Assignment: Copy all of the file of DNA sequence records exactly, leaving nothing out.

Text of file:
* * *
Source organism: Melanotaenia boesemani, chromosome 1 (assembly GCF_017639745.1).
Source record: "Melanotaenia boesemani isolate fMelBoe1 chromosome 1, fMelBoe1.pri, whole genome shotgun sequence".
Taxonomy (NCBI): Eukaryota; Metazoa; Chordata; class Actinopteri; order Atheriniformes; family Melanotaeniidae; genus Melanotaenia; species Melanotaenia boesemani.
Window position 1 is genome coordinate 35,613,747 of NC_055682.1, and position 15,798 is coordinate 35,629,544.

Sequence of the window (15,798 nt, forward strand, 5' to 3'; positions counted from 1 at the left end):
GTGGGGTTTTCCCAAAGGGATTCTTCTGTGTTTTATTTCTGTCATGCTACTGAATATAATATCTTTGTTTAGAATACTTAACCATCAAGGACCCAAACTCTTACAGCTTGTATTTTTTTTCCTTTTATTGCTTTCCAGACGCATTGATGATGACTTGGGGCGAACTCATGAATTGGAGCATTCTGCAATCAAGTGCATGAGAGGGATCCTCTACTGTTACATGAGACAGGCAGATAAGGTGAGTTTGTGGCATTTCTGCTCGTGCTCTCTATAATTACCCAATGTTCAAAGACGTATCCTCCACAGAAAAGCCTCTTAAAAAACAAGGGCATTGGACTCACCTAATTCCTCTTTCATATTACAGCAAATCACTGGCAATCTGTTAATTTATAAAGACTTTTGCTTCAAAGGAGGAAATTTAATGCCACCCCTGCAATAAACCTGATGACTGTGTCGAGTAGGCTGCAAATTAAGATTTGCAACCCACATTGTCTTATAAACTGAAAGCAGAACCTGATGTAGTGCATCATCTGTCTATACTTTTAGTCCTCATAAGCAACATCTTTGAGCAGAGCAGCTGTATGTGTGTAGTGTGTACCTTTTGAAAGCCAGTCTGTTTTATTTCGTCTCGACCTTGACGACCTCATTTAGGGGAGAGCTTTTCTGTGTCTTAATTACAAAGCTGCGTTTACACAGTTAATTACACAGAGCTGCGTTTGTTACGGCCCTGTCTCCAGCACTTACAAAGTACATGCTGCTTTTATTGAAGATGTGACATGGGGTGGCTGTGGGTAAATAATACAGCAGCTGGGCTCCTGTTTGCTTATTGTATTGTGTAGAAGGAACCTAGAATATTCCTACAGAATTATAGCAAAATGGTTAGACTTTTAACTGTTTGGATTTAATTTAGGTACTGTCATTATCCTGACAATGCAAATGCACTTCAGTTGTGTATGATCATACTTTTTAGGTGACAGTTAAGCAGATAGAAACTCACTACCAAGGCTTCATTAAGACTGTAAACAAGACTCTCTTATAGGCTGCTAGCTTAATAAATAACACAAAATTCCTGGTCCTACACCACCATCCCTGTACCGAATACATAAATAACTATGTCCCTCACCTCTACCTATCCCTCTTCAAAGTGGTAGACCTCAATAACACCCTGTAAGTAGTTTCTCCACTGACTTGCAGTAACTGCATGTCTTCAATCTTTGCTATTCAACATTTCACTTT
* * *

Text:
Source organism: Melanotaenia boesemani, chromosome 1 (assembly GCF_017639745.1).
Source record: "Melanotaenia boesemani isolate fMelBoe1 chromosome 1, fMelBoe1.pri, whole genome shotgun sequence".
Taxonomy (NCBI): Eukaryota; Metazoa; Chordata; class Actinopteri; order Atheriniformes; family Melanotaeniidae; genus Melanotaenia; species Melanotaenia boesemani.
Window position 1 is genome coordinate 35,613,747 of NC_055682.1, and position 15,798 is coordinate 35,629,544.

Sequence of the window (15,798 nt, forward strand, 5' to 3'; positions counted from 1 at the left end):
GTGGGGTTTTCCCAAAGGGATTCTTCTGTGTTTTATTTCTGTCATGCTACTGAATATAATATCTTTGTTTAGAATACTTAACCATCAAGGACCCAAACTCTTACAGCTTGTATTTTTTTTCCTTTTATTGCTTTCCAGACGCATTGATGATGACTTGGGGCGAACTCATGAATTGGAGCATTCTGCAATCAAGTGCATGAGAGGGATCCTCTACTGTTACATGAGACAGGCAGATAAGGTGAGTTTGTGGCATTTCTGCTCGTGCTCTCTATAATTACCCAATGTTCAAAGACGTATCCTCCACAGAAAAGCCTCTTAAAAAACAAGGGCATTGGACTCACCTAATTCCTCTTTCATATTACAGCAAATCACTGGCAATCTGTTAATTTATAAAGACTTTTGCTTCAAAGGAGGAAATTTAATGCCACCCCTGCAATAAACCTGATGACTGTGTCGAGTAGGCTGCAAATTAAGATTTGCAACCCACATTGTCTTATAAACTGAAAGCAGAACCTGATGTAGTGCATCATCTGTCTATACTTTTAGTCCTCATAAGCAACATCTTTGAGCAGAGCAGCTGTATGTGTGTAGTGTGTACCTTTTGAAAGCCAGTCTGTTTTATTTCGTCTCGACCTTGACGACCTCATTTAGGGGAGAGCTTTTCTGTGTCTTAATTACAAAGCTGCGTTTACACAGTTAATTACACAGAGCTGCGTTTGTTACGGCCCTGTCTCCAGCACTTACAAAGTACATGCTGCTTTTATTGAAGATGTGACATGGGGTGGCTGTGGGTAAATAATACAGCAGCTGGGCTCCTGTTTGCTTATTGTATTGTGTAGAAGGAACCTAGAATATTCCTACAGAATTATAGCAAAATGGTTAGACTTTTAACTGTTTGGATTTAATTTAGGTACTGTCATTATCCTGACAATGCAAATGCACTTCAGTTGTGTATGATCATACTTTTTAGGTGACAGTTAAGCAGATAGAAACTCACTACCAAGGCTTCATTAAGACTGTAAACAAGACTCTCTTATAGGCTGCTAGCTTAATAAATAACACAAAATTCCTGGTCCTACACCACCATCCCTGTACCGAATACATAAATAACTATGTCCCTCACCTCTACCTATCCCTCTTCAAAGTGGTAGACCTCAATAACACCCTGTAAGTAGTTTCTCCACTGACTTGCAGTAACTGCATGTCTTCAATCTTTGCTATTCAACATTTCACTTT